Webb Telescope New Discovery: "Prebiotic Molecules" Detected in Cold Interstellar Clouds

    NASA announced today that the James Webb Space Telescope has revealed surprising molecules hidden in icy clouds in the cold, dark universe. These molecules are not ordinary, but a kind of "interstellar brick" that may one day fuse into the next generation of stars or planets, and may even lead to the birth of life as we currently understand it. Related research was published in the recent "Nature" magazine.

    This image from the Webb Telescope's near-infrared camera depicts the central region of the Chamaeleon I molecular cloud. NASA/ESA/Canadian Space Agency image

    The molecular cloud known as Chamaeleon I is in a mysterious and hazy cosmic space. This star-forming region lies hundreds of light-years from Earth and is thought to be one of the coldest, darkest regions known to man.

    Targeting the Chamaeleon I molecular cloud, the Webb Space Telescope detected evidence of a "prebiotic molecule" in the cloud, in addition to finding structures such as frozen carbon dioxide, ammonia, and water Specific chemicals that create the right conditions for the body.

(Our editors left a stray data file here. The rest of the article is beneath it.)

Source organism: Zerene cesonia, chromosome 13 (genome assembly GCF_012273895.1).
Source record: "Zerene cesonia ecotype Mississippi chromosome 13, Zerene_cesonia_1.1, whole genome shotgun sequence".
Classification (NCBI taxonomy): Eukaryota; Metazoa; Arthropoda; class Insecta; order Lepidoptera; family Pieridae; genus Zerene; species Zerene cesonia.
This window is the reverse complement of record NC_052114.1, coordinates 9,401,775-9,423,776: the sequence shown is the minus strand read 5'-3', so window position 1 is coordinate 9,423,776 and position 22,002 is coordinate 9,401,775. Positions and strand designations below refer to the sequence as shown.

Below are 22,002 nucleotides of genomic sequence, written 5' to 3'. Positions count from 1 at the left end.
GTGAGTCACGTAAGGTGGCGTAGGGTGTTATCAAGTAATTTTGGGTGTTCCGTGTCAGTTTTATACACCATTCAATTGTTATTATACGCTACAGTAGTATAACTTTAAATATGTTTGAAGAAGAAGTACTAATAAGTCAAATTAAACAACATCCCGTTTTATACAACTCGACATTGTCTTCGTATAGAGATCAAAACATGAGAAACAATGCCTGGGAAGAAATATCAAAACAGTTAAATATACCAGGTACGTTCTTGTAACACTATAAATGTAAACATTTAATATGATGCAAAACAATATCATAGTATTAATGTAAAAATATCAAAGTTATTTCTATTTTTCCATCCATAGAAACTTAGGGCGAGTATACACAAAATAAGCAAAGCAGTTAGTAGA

NASA has identified its complex organic molecules and found traces of widespread organic substances such as methanol and ethanol, suggesting that in this molecular cloud, many stars and planetary systems will "inherit" their chemical molecules as they grow. This also means that the presence of "prebiotic molecules" in a star and planetary system should be a common result rather than a unique feature of the solar system. In other words, microbes, plants, and all living things, including humans, on Earth are not that special because the ingredients that make them are actually a common by-product of the growth of stars.

    Without Webb, the project scientists said, they simply would not have been able to observe these molecules. Because in such a cold, dense region, most light from background stars is blocked, but Webb's sensitivity is very good at detecting starlight and identifying ice in molecular clouds.

    The research may mean that humans are not alone in the universe. But the team emphasizes that this does not mean that alien life has been found, because scientists are not entirely sure what will happen to these "prebiotic molecules" over time. For now, it just opens the door to the search for alien life. new windows.

    (Originally titled "Webb Telescope New Discovery Hints Humans Are Not Alone?")


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